ibnlive » India

Nov 18, 2007 at 07:43am IST

Is Nandigram now a political battleground?

New Delhi: Over the last week CPM cadres went on a rampage in a bid to regain their supremacy over Nandigram in West Bengal. With several people gunned down, homes vandalised, and women gang-raped, this episode was certainly the CPM's moment of shame and a controversy the Left government in Bengal is finding difficult to handle.

So, has Nandigram become a political battleground? That was the topic of debate on CNN-IBN show The Big News with Rajdeep Sardesai.

On the panel of experts were chief of Trinamool Congress Mamata Banerjee and Professor of Economics at Jawahar Lal Nehru University Jayati Ghosh.

It all started in August last year, with the West Bengal government giving the green signal to the Salim Group, a petrochemical giant, to set up a Special Economic Zone, the land for which was to be acquired from 29 villages, most of them in Nandigram.

Little did the CPI-M led government know that their business-friendly policies would wreak havoc in the otherwise peaceful area.

Meanwhile, Nandigram's farmers, fearing forced eviction, decided to resist. The Bhumi Uchched Pratirodh Committee (BUPC) consisting of farmers and backed by the opposition, Trinamool Congress, was formed to resist the land acquisition. What followed in the next nine months is brutal violence that completely went out of the state government’s hands.

Many intellectuals in Delhi including Ghosh, who virtually brought out a statement defending the CPI-M, has said in the past that “in the absence of intervention by the state machinery and civil society organisation and unwillingness by the opposition for a political dialogue, is it surprising that the displaced CPI-M sympathisers made their own moves to return to their homes.”

So, does it mean that what happened in Nandigram should be supported?

To which Ghosh said, “At least 300 people were evicted from their homes in January this year. No state administration has been allowed to enter Nandigram. It was a situation that was completely untenable. No law and order machinery could enter Nandigram in the last nine months. Children could not go to school. This kind of a set up cannot solve a problem.”

The CPM has been critised for recapturing Nandigram, but BUPC’s blockade of Nandigram has also not found many takers.

Reacting to Ghosh’s allegations Mamata said, “That is wrong. This allegation is the face-saving formula of the CPM party. There was no blockade in Nandigram. Pulse polio was 100 per cent in the area. The region has been normal all this while. But why did the sate government withdraw the seven police camps on October 27 before the second massacre. The government should have known that Nandigram is a fragile region.”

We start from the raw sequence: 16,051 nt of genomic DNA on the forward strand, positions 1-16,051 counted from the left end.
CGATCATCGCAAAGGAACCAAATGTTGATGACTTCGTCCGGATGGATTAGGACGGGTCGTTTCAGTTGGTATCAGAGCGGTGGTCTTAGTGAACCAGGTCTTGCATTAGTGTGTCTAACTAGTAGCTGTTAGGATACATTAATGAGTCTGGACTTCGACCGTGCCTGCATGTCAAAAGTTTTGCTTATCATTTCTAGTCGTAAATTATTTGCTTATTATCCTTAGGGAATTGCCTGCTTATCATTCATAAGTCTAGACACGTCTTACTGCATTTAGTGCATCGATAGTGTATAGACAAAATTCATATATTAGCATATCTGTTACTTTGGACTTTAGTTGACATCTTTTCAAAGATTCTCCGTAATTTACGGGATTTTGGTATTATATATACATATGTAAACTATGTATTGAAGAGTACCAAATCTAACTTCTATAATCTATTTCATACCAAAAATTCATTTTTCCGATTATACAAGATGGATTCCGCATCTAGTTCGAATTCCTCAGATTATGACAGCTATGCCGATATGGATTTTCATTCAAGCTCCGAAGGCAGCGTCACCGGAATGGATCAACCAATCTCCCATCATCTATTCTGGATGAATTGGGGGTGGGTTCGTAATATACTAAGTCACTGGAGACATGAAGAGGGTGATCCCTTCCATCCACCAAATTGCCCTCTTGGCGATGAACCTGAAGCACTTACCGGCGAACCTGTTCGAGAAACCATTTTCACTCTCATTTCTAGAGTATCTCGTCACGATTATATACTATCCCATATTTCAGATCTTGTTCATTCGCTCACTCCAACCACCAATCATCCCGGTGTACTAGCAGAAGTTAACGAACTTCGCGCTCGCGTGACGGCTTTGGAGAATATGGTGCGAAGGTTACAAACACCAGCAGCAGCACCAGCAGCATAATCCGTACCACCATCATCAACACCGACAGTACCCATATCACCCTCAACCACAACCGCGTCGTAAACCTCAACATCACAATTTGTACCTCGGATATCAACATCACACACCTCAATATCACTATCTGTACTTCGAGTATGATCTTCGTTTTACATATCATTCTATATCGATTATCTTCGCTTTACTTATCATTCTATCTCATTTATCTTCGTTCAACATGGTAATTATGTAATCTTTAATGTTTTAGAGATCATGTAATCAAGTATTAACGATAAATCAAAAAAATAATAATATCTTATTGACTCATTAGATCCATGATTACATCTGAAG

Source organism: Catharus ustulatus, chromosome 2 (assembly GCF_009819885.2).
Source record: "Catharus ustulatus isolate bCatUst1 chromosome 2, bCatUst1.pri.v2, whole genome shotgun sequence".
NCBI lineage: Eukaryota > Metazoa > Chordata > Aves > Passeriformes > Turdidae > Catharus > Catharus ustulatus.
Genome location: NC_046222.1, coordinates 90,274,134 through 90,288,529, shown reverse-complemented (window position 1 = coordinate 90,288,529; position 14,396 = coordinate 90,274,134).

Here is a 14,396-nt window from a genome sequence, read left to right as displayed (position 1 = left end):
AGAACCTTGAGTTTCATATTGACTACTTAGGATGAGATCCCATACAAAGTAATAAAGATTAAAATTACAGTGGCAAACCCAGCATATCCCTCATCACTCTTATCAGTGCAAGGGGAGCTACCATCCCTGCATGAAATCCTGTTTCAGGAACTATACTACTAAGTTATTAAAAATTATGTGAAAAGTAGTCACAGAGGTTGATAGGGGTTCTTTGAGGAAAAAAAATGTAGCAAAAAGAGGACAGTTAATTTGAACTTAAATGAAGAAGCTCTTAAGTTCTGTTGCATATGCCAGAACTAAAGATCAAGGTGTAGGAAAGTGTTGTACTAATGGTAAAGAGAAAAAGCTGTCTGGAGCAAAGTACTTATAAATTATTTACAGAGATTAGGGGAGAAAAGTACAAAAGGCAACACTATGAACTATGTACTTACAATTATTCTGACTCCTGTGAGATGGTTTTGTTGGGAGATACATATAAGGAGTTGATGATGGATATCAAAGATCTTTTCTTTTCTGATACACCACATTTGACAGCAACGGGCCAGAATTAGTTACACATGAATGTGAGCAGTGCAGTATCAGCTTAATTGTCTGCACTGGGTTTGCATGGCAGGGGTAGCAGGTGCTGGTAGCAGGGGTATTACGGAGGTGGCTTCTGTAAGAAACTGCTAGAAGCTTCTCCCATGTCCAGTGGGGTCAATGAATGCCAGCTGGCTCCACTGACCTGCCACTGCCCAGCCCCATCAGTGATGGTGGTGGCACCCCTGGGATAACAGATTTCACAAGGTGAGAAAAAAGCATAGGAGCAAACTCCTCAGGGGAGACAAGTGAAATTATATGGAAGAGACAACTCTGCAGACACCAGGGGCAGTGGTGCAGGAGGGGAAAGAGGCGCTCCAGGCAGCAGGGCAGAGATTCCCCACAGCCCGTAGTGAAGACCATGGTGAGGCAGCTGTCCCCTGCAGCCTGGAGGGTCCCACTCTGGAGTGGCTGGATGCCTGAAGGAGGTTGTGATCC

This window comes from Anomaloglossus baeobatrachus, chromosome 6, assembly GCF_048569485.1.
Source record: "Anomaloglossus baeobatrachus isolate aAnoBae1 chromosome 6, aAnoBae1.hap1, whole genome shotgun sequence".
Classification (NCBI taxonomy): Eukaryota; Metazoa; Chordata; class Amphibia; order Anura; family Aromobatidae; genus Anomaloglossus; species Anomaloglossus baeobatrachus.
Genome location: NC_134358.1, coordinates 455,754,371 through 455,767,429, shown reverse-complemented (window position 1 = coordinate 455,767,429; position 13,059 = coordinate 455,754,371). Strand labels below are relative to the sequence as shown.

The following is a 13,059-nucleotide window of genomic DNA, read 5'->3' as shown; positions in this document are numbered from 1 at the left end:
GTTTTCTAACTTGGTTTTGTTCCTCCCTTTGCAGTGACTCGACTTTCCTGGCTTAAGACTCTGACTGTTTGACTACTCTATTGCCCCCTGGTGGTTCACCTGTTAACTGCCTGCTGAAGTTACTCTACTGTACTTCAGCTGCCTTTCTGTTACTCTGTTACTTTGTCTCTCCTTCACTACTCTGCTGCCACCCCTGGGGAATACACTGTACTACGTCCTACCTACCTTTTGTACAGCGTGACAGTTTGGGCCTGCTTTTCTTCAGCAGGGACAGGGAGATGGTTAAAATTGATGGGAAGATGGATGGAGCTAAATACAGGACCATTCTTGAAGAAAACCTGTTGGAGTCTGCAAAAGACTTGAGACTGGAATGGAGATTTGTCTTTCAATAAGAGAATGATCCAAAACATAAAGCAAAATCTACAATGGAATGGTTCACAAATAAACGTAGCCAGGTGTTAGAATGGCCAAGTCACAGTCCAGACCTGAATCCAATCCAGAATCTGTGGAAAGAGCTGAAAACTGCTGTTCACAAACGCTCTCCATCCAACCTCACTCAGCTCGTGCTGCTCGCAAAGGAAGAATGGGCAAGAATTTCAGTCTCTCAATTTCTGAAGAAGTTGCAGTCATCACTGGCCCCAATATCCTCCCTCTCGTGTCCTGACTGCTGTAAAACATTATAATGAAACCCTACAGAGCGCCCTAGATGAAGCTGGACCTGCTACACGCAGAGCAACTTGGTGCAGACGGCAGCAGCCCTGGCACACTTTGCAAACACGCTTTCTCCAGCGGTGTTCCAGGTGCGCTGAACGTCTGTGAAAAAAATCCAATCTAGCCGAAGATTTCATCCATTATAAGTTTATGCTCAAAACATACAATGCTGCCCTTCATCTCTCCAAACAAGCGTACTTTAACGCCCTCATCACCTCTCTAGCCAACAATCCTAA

No remorse in CPM cadres

Despite the killings, the state Government has not shown any regret or remorse? The CPM describes the Nandigram battle as the dawn of courage, fortitude and relentless struggle.

However, Ghosh said that she personally felt regret and remorse for the violence in Nandigram. “It’s tragic and they reflect a cynical exploitation of the poor. The protests by the BUPC were unnecessary because the demands have been met. All those who are egging the locals to violence are cynical because there is no movement. The government had said that there won’t be any land takeover.”

Disagreeing with Ghosh’s explanation, Mamata said, “When the CPI-M government said that they would not capture the land in Nandigram then why did they send their goons. In the name of operation Red Star they have terrorised the people.”

However, CPI-M has justified they had to use force because armed Maoists were stationed inside Nandigram and so they had to be flushed out.

“I challenge the Government to find Maoists in Nandigram. I want to know why the media was not allowed to enter the villages. That is because they want to kill, torture and rape the people and then suppress the evidence,” Mamata said.

Though, both Ghosh and Mamata agreed to disagree with each other, there was one thing on which they were on a common plane and that was that it’s time to introspect on why the issue went out of control. Nandigram violence is a blot on this country and it’s about time the Opposition and the state government in West Bengal found a peaceful solution to end the bloodbath.

Results of the poll:

95 per cent – Yes

5 per cent – No

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